Nobody thought it would be Landen Lucas.
Lucas, a 6-foot-10 redshirt sophomore, entered Saturday afternoon averaging just 11.4 minutes per game. But in reality, the minutes don’t truly define his role. On some days, like a road victory at TCU, Lucas will play 24 minutes off the bench. On other days, he won’t play at all. He is, to put it one way, Kansas’ fourth big man, and that means his role is largely dependent on the success of the men playing in front of him.
“I’m comfortable with it,” Lucas said. “Whatever Coach asks of me, I’m ready to do it.”
…But it was Lucas who carried the water inside for long stretches of the second half, banging with Baylor big man Rico Gathers and making crucial play after crucial play. At one point, Lucas finished a three-point play at the basket, sparking a 10-0 run. In another moment, he stepped in front of Gathers and drew a critical charge.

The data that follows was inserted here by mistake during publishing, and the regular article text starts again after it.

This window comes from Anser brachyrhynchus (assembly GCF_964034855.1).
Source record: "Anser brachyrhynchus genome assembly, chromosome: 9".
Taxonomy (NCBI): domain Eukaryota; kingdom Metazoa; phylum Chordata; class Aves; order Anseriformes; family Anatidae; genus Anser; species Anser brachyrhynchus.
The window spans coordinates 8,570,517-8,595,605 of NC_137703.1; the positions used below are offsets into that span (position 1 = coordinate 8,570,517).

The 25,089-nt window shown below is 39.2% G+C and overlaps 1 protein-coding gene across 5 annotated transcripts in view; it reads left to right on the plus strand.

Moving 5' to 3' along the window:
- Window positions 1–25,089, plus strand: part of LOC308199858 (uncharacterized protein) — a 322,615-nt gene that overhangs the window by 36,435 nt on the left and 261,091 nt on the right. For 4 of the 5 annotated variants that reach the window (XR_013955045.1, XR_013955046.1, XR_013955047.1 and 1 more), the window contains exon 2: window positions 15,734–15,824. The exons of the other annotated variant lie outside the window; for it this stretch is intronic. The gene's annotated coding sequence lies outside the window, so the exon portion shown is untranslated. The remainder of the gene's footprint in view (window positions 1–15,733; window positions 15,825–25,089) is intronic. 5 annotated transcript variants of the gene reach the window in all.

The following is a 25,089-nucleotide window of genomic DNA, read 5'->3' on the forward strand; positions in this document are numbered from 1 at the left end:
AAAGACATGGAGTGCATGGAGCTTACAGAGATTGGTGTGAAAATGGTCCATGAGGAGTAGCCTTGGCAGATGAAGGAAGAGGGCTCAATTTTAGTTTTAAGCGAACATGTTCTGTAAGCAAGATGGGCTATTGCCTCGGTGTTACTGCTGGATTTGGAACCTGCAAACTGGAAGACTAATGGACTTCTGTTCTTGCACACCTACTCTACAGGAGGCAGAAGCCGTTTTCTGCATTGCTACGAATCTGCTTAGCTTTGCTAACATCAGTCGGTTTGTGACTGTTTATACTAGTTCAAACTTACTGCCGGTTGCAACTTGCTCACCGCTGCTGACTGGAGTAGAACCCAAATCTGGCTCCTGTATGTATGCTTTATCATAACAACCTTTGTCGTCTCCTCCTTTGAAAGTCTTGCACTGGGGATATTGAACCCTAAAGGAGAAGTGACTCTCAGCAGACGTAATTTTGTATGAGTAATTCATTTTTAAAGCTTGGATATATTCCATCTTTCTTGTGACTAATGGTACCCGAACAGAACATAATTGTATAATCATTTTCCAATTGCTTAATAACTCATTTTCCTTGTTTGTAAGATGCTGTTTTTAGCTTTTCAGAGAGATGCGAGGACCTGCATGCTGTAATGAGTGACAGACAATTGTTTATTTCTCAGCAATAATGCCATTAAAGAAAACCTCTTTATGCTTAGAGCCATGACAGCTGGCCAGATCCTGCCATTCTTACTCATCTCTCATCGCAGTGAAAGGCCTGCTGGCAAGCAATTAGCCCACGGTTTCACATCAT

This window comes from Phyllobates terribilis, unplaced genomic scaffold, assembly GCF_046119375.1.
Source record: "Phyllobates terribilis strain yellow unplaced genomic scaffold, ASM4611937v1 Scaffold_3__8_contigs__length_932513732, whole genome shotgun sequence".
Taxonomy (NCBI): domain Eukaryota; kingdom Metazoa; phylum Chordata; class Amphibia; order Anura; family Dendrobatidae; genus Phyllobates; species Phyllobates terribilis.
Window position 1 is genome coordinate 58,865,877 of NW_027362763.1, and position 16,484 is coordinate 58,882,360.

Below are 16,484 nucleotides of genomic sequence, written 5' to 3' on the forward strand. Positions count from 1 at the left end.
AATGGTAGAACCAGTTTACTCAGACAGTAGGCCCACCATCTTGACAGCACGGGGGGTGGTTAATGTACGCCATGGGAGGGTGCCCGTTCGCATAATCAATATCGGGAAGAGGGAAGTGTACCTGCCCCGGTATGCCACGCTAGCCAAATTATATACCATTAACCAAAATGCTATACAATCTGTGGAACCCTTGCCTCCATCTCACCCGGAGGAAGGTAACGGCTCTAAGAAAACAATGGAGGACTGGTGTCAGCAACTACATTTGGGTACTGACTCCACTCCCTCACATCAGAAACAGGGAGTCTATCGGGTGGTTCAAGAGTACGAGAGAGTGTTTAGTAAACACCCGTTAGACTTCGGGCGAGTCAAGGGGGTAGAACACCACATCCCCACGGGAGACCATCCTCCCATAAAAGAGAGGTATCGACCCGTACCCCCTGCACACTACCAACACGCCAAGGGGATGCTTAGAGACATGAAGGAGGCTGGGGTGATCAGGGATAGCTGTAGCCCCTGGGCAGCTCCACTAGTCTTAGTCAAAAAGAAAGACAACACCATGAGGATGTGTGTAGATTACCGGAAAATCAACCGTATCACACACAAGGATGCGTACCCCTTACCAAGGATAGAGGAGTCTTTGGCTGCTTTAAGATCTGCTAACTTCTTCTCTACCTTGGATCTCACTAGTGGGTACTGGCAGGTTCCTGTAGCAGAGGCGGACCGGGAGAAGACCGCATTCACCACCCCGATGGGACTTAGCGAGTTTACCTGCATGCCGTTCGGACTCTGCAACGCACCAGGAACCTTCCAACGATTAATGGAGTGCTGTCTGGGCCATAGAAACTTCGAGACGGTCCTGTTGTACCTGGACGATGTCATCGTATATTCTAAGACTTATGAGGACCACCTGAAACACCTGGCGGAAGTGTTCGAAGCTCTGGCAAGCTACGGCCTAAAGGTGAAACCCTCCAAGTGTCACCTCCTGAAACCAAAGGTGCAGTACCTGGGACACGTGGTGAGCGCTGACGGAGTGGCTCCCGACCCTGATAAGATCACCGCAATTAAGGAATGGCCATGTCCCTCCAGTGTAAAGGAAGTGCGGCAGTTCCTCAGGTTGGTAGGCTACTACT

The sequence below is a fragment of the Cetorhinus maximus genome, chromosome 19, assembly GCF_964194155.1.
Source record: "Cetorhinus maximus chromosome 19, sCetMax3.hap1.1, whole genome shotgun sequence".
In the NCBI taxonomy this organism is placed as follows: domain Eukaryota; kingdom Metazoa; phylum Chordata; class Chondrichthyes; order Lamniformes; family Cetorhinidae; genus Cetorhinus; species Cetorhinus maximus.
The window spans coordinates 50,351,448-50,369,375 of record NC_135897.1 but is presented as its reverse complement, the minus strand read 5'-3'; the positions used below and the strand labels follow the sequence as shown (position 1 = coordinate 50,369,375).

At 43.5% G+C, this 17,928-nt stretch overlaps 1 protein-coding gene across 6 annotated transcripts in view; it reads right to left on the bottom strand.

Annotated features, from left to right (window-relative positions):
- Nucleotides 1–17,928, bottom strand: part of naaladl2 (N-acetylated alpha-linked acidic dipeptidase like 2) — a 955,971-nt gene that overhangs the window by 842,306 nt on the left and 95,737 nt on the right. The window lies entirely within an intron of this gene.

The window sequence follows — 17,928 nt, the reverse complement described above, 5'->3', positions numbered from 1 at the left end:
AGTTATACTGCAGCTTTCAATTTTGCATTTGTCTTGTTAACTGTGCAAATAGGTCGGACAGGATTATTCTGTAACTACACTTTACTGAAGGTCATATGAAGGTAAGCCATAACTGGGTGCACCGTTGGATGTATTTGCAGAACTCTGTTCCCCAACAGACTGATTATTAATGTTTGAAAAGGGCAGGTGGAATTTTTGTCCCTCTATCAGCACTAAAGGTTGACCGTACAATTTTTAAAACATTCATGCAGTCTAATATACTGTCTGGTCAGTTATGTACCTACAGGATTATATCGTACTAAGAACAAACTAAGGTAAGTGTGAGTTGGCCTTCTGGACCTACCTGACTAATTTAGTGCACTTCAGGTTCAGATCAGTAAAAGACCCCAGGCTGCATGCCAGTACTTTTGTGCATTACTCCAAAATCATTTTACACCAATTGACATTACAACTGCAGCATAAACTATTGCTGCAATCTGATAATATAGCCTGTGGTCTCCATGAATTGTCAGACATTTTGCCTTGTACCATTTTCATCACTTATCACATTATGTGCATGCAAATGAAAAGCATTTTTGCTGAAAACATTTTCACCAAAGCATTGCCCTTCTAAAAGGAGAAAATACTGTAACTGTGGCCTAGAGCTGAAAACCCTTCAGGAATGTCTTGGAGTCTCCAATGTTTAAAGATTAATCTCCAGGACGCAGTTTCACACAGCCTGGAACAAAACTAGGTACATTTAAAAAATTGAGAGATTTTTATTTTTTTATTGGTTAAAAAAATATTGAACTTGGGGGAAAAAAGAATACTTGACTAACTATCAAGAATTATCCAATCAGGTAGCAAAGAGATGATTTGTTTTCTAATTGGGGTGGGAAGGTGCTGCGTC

Gathers, who had gone four straight games with at least 15 rebounds, was limited to eight total boards and just two on the offensive glass.
…On Saturday, the offensive issues were glaring early. Baylor built a 13-point lead in the first half, deploying a 1-3-1 zone that was different from the zone used in Kansas’ 56-55 victory in Waco on Jan. 7. By halftime, KU had cut the lead to 33-27. And the Jayhawks shot 54.5 percent and made 20 of 22 from the free-throw line in the second half.
Five of those free throws came from Lucas, who reverted to an old free-throw routine at the start of Big 12 play. It’s simpler, he says, with fewer dribbles. It’s also working. Lucas is shooting 15 of 17 from the line in conference games, and the Jayhawks are rolling toward more hardware.
Sometimes, Lucas’ role is undefined. Sometimes his minutes fluctuate. But for now, he is happy where he is. And Kansas definitely is, too.
“You never know who it’s going to be on any certain day,” Lucas said. “With (our) guards it’s like that, and with the bigs, it’s like that, too.”